For Remembrance Day 2013, I’m going to share with you the brief story of a man who has no family connection to me whatsoever. He made himself known through a photograph found in my cousin’s extensive photo collection.
My 4th cousin in Sydney is one of those people who has myriad photographs stored in suitcases – probably literally hundreds of them. Some have names on them, but sadly not all. She has been a wealth of information about my own family but there are also hidden gems of no direct relevance to me.
Among her collection is this photograph postcard from a young Australian soldier who was killed in World War I, Erle Victor Weiss. Erle was another of the young men, descendants of German ancestors, who fought for King and country in World War I. You will see from his note to his friend that he did not affiliate with the Germans he fought, referring to them as “Huns” in the vernacular of the time. Given the social attitudes of the era I often wonder whether those with German names felt they had to be more English than others, and whether it provoked them into joining up as soon as possible.
Erle had joined in August 1915 and was a bombardier with the 1st Field Artillery Brigade. He had been severely gassed in November 1917 and it was during this period of hospitalisation in England that he wrote to my cousin’s mother.
This postcard strikes me as a letter to a young woman with whom he was perhaps in love. Whether she was just a friend or reciprocated his love is unknown, though the fact that the postcard has been preserved all these years suggests she was very fond of him.
Erle was killed on 9 August 1918 nine months after this letter was written and is buried in Heath Cemetery, Harbonnieres. His brother, Frederick Alfred Weiss, died on 19 July 1916, in the Battle of Fromelles. These two young men were the eldest sons of Walter Henry and Amy Selina Weiss who lived at Erina, New South Wales where it seems Walter was a school teacher.
Erle’s friend, Norah, married another former soldier Leslie Gladstone Fisher in 1925 in Surrey Hills. Were the two men friends? Had they ever met?
It is impossible to read the files for the young men who were killed during the war: there is such pathos in each and every letter written to the authorities by their next of kin. All they had left to hope for were some items of their son’s to treasure, and in Erle’s case this amounted to 2 photos, 1 card, a belt a damaged wallet, a pocket book and a scarf. The significance of the war memorials, especially in Australia, is knowing that a memorial and small personal items were the only tangible reminders of their son’s sacrifice.
Among the photos are two unknown soldiers, I thought I would include it here in case someone else recognises them.
19 thoughts on “Remembrance Day 2013: Erle Victor Weiss”
It’s nice that you have remembered this young man, though unknown to you. Perhaps you could forward the photos to the Australian War Memorial if you haven’t already done so, or here…
I suggested the site of the war diary as I would suspect it would get lots of hits… it is a forum.
Good idea, Chris, I had been “gunna” do that ages ago then disappeared off my radar. Pauleen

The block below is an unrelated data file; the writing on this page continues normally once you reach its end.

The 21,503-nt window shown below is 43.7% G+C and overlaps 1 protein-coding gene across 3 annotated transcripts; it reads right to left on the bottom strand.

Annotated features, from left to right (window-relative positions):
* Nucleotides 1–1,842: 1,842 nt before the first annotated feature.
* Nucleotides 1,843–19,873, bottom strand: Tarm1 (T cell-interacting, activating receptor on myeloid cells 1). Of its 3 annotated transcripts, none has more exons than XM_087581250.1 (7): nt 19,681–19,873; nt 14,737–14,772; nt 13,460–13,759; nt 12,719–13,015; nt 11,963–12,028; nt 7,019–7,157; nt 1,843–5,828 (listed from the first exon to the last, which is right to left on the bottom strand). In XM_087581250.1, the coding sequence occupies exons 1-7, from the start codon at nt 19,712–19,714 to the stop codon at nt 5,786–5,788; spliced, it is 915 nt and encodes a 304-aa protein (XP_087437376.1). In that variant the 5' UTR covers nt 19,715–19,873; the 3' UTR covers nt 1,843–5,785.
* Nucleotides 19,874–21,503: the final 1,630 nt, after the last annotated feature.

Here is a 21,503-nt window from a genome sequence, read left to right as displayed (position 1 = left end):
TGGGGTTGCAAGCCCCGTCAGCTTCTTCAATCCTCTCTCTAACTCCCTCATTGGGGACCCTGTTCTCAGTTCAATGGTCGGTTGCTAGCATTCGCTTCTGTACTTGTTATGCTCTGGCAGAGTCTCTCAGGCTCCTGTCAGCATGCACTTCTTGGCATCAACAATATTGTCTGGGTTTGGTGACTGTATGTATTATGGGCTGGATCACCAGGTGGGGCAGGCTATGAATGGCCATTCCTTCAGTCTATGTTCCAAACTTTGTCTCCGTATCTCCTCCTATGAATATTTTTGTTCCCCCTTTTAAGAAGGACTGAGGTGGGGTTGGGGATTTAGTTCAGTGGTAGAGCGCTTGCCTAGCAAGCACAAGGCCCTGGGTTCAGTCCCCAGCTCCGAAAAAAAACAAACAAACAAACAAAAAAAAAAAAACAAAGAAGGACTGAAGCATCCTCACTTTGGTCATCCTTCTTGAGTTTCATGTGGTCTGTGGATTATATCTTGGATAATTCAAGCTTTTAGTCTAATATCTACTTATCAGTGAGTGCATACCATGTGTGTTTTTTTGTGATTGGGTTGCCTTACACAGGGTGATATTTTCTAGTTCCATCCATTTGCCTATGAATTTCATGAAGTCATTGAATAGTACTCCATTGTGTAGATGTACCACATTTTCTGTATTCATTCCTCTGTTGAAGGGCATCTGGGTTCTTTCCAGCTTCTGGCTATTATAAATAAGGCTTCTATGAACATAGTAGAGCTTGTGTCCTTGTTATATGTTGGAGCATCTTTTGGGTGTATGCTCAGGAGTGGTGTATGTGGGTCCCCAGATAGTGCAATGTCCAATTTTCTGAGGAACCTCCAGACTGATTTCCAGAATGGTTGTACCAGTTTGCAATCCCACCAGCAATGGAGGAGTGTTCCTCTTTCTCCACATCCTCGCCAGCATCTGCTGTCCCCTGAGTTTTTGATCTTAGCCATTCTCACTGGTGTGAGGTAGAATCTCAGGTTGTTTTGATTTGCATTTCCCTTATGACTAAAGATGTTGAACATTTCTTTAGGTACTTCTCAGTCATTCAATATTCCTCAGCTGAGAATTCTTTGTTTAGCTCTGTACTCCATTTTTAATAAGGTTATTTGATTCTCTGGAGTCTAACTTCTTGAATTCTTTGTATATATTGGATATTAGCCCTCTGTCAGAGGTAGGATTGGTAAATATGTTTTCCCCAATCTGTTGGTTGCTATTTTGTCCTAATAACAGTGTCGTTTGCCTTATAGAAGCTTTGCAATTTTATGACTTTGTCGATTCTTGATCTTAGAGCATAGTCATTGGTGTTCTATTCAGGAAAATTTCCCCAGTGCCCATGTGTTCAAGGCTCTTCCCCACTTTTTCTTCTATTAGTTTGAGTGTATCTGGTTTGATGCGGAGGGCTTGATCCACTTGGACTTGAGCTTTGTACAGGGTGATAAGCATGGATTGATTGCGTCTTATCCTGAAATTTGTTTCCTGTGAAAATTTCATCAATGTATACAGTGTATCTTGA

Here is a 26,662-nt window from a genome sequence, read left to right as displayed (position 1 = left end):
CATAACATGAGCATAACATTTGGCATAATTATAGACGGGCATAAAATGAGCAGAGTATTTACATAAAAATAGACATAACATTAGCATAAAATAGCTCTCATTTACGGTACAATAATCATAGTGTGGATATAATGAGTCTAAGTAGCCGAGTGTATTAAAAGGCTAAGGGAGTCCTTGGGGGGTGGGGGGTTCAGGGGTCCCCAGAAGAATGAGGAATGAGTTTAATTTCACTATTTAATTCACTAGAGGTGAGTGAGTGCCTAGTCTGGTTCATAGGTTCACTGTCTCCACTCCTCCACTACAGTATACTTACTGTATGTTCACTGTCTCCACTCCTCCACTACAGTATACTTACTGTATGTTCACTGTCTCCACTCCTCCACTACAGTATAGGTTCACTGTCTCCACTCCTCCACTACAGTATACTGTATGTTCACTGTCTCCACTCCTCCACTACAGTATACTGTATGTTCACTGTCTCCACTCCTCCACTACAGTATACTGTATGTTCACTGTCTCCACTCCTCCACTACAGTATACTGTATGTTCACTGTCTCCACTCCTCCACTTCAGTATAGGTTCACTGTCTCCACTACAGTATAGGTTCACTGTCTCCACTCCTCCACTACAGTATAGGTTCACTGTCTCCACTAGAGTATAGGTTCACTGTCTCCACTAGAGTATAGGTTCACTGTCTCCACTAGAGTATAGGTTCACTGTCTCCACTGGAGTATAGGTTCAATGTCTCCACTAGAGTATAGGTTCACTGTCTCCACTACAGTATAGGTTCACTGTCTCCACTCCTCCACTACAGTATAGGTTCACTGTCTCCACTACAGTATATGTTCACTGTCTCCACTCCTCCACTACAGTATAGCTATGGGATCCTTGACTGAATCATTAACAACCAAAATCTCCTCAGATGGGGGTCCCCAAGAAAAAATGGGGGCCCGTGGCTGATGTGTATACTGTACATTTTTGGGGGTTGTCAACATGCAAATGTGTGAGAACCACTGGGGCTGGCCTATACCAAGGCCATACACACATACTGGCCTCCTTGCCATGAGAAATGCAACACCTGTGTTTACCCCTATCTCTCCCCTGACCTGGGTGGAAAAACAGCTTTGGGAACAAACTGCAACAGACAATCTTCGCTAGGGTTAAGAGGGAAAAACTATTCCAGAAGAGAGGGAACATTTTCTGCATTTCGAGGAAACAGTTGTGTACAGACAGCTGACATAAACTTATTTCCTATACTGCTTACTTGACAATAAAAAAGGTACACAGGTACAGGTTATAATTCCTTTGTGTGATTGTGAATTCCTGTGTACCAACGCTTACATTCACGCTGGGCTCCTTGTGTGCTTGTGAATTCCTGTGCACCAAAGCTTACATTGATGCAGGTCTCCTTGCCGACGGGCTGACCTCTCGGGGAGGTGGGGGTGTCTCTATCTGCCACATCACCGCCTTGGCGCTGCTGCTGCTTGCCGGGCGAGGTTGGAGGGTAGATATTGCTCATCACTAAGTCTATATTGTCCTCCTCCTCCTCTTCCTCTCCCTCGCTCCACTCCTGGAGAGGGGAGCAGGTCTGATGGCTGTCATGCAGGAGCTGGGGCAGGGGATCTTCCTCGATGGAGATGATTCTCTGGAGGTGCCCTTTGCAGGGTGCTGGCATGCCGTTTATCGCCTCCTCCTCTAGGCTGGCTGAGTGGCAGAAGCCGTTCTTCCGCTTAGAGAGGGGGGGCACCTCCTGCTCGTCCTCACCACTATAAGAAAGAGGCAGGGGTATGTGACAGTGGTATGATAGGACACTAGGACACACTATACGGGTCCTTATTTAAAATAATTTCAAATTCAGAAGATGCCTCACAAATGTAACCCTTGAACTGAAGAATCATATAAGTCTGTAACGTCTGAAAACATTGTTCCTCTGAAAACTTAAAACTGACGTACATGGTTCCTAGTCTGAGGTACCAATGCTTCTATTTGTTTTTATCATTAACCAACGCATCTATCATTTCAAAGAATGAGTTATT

Thanks Lovely story
What a beautiful sentiment.
We planted Flanders Poppies this year with our children (we visited the war memorial in Canberra on 11/11/11, and then again last ANZAC day where we bought the seeds), I did share a couple of photos so the kids can share.
The act of remembrance is something we want to instill in our little ones, their memory is every important.
Thank you for a beautiful post,
Thank you for your comment. What a lovely idea to plant the poppies with the children and encourage them in the act of remembrance. Apart from the military aspect I’m sure it will also become an important part of their own family memories. Thanks so much for visiting.
Well Pauleen, he may be unrelated to you, but he’s my 1st cousin twice removed!!!! We are related through my 2x great grandfather, Frederick Adam Weiss (http://becomingprue.blogspot.com.au/2011/05/frederick-and-rosetta-weiss.html) – Walter was one of his sons, thus Erle his grandson. I’ll have to do some digging and see whether I can find anything about Nora amongst family records. Not only did Walter lose two sons in WW1, but also another son, Harry Blanch Weiss, was a POW in Thailand in WW2 and died there. His diary was serialised in the Singleton Argus many years ago, and can be found via Trove.
Wow, what a coincidence!
hi Prue, well blow me down that’s a coincidence isn’t it. I must have missed your post as I haven’t commented which I usually did…ah yes, it was while we were in PNG last year. How amazing and I’m so pleased to have provided you with a photo and some additional research. What a tragedy for Walter to have lost sons in both wars. I must admit I wonder if Nora was his girlfriend or just a friend. When I found the photo my cousin didn’t know. I hope to see her again in February so if I can find the photo again in the suitcases, I will get a better photo for you, and ask more questions. Glad this helped a friend! Pauleen
Thanks Pauleen, and if I find out any answers about Nora I’ll you know!
Earle Victor Weiss, was my grandmothers brother. If you still have the information would love to see it. He and his brother were both killed in WW1.
Regards Denise Bradley
Hi Denise, how amazing about the connection. I only have photos of the postcard but I’m happy for you to download these particular photos. Don’t suppose you know more to add to the story? Cheers Pauleen
Denise, did you see that one of the commenters, Prue from Becoming Prue blog, is also related to Erle? Pauleen
Denise, you may be interested in my Weiss family website: http://weissfamilymulhouse.blogspot.com/p/home.html?m=1
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